This sort of character makes the Trim Tab an originator of some of the best selling adidas running shoes as well. It may not be the perfect companion for a run at you local park these days.
Nonetheless, this design seems to inspire a ton of the more elite functional models we see from adidas today. And, of course, it’s got a frame and colorway choice that is pretty easy on the eyes as well.
The adidas Gazelle is a relatively early example of the brand’s mastery of running sneakers. This shoe earns a reputation more for how affordable and dynamic it is as a style item these days.
The array of color choices, most of which are bold in their finishes, makes the Gazelle something of a visual stunner. The most notable iteration of this sneaker is the one we all know it for: Blue Suede.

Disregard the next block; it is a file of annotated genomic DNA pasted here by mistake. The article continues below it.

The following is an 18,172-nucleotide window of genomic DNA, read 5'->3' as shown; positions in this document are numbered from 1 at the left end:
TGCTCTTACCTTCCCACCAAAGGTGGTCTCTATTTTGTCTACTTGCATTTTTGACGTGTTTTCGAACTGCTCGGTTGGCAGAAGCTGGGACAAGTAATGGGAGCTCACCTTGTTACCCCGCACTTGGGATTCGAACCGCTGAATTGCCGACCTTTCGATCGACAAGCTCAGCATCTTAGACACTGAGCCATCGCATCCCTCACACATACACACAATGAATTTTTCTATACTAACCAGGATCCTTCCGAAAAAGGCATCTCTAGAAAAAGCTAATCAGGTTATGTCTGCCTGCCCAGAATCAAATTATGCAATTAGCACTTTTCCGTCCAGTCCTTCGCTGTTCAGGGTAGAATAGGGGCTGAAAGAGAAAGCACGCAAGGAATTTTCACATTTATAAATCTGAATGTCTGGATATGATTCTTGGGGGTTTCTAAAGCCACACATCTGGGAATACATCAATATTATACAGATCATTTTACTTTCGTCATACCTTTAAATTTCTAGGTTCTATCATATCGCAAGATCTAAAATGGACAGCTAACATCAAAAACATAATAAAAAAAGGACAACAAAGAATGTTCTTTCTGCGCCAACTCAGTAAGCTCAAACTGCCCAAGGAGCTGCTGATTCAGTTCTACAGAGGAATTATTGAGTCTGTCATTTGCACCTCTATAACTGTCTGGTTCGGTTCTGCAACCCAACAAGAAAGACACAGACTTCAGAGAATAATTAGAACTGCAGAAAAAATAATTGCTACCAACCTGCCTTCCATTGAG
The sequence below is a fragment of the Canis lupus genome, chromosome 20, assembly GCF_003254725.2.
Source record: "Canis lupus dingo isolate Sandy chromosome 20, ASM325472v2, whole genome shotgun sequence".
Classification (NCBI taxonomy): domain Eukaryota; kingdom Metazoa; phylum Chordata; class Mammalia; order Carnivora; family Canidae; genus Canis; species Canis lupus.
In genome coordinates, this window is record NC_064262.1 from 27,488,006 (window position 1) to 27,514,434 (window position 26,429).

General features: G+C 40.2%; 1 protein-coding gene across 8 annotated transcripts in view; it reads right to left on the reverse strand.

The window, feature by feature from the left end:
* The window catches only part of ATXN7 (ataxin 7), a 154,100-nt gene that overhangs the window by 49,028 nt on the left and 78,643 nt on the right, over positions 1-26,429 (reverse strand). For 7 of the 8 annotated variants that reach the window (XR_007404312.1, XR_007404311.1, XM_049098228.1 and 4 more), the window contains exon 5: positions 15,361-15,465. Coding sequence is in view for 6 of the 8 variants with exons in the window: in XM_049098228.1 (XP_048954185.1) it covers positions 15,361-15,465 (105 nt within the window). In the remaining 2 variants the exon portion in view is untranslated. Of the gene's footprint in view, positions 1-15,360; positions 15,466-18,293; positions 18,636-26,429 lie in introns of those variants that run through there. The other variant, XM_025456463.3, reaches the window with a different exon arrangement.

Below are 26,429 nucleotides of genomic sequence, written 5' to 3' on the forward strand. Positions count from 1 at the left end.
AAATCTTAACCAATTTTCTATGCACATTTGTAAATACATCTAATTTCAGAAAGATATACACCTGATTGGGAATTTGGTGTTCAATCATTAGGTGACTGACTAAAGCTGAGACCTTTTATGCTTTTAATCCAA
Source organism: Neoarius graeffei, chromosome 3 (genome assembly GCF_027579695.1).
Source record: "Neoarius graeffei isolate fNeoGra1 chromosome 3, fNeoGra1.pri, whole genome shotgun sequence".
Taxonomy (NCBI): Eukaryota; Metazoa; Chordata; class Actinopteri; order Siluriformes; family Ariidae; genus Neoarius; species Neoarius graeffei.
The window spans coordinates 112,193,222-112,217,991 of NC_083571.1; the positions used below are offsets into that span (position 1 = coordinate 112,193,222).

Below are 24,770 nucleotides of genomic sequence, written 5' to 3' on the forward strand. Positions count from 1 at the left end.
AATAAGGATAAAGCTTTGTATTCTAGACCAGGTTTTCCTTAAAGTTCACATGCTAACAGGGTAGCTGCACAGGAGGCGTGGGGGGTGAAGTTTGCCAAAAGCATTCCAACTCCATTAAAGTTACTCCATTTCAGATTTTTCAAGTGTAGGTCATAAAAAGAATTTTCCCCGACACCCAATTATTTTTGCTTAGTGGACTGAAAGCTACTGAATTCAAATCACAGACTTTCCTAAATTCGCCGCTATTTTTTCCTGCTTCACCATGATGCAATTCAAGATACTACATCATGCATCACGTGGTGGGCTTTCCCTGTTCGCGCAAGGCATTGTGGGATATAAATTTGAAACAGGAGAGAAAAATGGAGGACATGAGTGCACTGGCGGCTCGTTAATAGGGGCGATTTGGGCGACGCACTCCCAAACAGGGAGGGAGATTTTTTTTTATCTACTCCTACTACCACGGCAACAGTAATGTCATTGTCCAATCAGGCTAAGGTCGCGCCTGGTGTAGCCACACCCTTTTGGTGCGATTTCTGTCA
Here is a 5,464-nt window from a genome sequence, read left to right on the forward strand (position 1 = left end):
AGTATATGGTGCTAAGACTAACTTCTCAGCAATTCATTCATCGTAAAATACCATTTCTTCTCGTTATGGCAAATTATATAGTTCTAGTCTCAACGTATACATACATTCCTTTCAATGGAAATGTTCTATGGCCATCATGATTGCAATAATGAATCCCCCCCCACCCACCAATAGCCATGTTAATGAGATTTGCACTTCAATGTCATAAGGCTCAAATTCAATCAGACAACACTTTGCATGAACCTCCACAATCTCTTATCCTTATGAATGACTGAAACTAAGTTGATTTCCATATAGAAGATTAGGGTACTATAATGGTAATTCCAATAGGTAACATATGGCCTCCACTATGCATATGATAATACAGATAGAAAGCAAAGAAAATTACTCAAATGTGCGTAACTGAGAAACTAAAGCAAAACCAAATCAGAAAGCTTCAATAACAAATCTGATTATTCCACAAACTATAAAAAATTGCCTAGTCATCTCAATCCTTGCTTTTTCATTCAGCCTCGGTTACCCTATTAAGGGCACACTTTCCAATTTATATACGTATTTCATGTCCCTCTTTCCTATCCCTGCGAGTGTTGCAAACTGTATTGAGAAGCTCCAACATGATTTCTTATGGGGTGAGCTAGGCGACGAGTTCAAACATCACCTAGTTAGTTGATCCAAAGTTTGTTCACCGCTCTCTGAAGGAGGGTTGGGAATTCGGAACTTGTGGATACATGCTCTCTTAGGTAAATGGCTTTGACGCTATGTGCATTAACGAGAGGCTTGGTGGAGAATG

This colorway persists as one of the brand’s top sellers among any shoe because it also appeals to those of us who aren’t shoe fanatics. It’s very similar to models such as the Superstar and Stan Smith in this way. The appeal is universal rather than niche.
The choice to go with suede for this shoe is an interesting one for adidas. Early on, this isn’t exactly a home run of a material pick. Suede is a respectable durability option, but not quite as popular more synthetic choices in the 60s.
When the shoe debuts in 1968, that story changes. The release of the Gazelle just happens to foreshadow the arms race of suede uppers among running shoe designers in the 1970s and 80s.
Releasing back in 1972, this sneaker rarely receives much mention. The adidas SL72 is a rare name in discussions on this very topic due to its low profile status. In totality, it’s a bit of an underwhelming build. Synthetic base, suede overlays, it’s all fairly standard.